That some headed for the campground might think, 'Hmm - better pack that pistol', is a reaction that has a degree of rationale behind it. Folks are known go to the campgrounds to 'have fun', for a little recreational substance-abuse. We hear them getting loud, personalities shifting. Some go beyond the usual 'bar-patron' behavior; serious drug-activity, and peripheral gang-type posturing arises too.

A few in the campgrounds, will have an 'external' reason or motive to be armed, 'everywhere' they go. A female with a threatening male ex-partner, repeatedly violating restraining-orders, for example.

'Crazies' show up in campgrounds, too. Drifters and borderline homeless, with ramshackle vehicles they might be surreptitiously repairing. Ratty tarps strung up, etc. Taking up residence too near one of these for the weekend can increase the caution with which we view campgrounds.

But certainly, if a firearm is the choice that is made, there is a big responsibly involved. Any gun that a young child can get to, isn't being handled right.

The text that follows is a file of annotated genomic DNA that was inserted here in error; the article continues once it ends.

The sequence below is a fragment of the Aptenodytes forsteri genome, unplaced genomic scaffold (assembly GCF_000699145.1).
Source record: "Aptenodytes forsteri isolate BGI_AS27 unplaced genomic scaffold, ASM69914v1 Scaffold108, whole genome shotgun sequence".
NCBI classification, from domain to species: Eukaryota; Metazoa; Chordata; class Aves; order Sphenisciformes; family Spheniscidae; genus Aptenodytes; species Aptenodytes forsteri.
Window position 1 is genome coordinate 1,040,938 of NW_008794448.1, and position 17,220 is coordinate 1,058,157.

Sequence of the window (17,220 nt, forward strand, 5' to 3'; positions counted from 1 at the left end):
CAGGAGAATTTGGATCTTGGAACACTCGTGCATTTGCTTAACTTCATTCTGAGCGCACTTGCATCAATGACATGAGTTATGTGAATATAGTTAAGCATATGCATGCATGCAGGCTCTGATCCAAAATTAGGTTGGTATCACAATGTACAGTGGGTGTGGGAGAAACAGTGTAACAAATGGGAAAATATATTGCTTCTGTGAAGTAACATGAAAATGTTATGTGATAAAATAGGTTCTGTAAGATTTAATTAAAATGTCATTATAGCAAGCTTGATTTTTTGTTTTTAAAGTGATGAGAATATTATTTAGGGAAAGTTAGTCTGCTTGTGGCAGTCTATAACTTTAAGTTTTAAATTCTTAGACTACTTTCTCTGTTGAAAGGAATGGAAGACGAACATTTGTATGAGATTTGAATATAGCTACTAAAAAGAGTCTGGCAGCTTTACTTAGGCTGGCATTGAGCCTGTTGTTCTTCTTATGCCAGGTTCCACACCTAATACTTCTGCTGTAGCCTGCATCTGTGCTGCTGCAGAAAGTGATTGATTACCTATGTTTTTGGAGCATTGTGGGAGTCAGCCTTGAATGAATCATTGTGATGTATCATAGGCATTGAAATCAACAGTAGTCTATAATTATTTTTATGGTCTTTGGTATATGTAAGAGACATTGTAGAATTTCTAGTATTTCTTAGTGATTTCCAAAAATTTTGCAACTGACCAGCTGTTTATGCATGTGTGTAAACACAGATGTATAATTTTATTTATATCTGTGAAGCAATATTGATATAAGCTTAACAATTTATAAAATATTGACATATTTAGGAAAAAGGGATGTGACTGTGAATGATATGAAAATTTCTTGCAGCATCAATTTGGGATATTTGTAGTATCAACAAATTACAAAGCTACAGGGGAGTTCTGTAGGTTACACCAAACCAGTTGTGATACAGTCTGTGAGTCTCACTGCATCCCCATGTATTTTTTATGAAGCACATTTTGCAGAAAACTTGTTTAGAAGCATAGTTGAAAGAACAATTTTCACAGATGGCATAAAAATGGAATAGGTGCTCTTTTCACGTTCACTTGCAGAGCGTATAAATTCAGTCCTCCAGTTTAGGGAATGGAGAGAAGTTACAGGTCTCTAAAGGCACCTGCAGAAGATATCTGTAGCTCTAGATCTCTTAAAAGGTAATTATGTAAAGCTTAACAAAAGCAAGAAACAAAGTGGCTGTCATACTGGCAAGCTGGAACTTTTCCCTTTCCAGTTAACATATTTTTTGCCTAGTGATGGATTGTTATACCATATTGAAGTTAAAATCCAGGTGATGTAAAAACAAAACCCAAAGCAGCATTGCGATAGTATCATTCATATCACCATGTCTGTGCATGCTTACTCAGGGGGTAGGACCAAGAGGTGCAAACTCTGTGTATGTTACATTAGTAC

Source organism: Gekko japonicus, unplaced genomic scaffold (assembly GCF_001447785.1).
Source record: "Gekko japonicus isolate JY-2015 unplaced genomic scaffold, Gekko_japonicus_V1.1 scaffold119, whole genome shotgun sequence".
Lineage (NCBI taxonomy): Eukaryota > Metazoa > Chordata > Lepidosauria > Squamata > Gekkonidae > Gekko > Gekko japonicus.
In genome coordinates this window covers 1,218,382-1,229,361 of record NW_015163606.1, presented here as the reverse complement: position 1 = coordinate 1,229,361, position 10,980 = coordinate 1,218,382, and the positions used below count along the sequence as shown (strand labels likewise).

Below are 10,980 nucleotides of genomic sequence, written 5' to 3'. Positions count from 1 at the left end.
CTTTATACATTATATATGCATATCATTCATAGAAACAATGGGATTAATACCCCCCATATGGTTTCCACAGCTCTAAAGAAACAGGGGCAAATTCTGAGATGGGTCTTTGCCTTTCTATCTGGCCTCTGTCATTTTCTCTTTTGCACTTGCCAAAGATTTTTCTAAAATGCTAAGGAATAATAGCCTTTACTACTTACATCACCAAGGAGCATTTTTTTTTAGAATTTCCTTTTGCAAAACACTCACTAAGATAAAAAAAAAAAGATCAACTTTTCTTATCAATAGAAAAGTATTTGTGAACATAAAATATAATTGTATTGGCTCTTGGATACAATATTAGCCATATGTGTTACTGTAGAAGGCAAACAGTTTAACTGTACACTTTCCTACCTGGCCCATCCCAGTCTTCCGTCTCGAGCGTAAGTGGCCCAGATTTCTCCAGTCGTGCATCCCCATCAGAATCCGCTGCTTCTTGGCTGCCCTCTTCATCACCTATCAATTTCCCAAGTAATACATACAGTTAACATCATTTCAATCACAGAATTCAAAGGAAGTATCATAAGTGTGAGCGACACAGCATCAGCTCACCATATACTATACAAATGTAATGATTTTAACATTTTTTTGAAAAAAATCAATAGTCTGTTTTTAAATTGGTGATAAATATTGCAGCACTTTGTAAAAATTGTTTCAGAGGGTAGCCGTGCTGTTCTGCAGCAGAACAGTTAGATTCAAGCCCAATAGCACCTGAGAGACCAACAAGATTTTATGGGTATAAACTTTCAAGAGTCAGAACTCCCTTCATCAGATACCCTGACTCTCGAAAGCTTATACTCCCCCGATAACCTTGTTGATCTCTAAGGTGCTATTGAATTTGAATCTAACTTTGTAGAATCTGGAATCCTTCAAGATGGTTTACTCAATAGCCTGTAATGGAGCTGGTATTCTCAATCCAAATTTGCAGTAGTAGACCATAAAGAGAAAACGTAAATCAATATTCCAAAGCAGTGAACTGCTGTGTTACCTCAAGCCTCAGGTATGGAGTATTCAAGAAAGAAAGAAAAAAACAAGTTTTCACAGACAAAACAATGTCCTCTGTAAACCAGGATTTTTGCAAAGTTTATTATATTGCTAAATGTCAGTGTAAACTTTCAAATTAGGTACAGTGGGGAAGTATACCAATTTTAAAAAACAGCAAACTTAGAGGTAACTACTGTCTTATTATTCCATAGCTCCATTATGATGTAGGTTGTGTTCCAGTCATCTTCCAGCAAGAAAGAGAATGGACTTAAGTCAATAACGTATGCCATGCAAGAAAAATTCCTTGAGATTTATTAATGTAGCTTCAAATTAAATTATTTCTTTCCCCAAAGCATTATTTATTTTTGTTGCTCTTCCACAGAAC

There is no excuse for having a loaded gun in a campground. I don't care whether you believe guns should be there or not, there is no point in having it loaded in a campground unless trouble is brewing. The owner should be charged with negligent homicide and the gun should be confiscated and destroyed.

I've heard the rationale. There are those who grew up with guns, hunting, and shooting who feel vulnerable if they don't have a gun loaded and ready for "self defense" as their daily routine. Even those who don't carry as a daily routine hear about wild animals and think they need to have a loaded gun ready. Now that NPS allows it, we're going to see people with loaded guns in NPS campgrounds.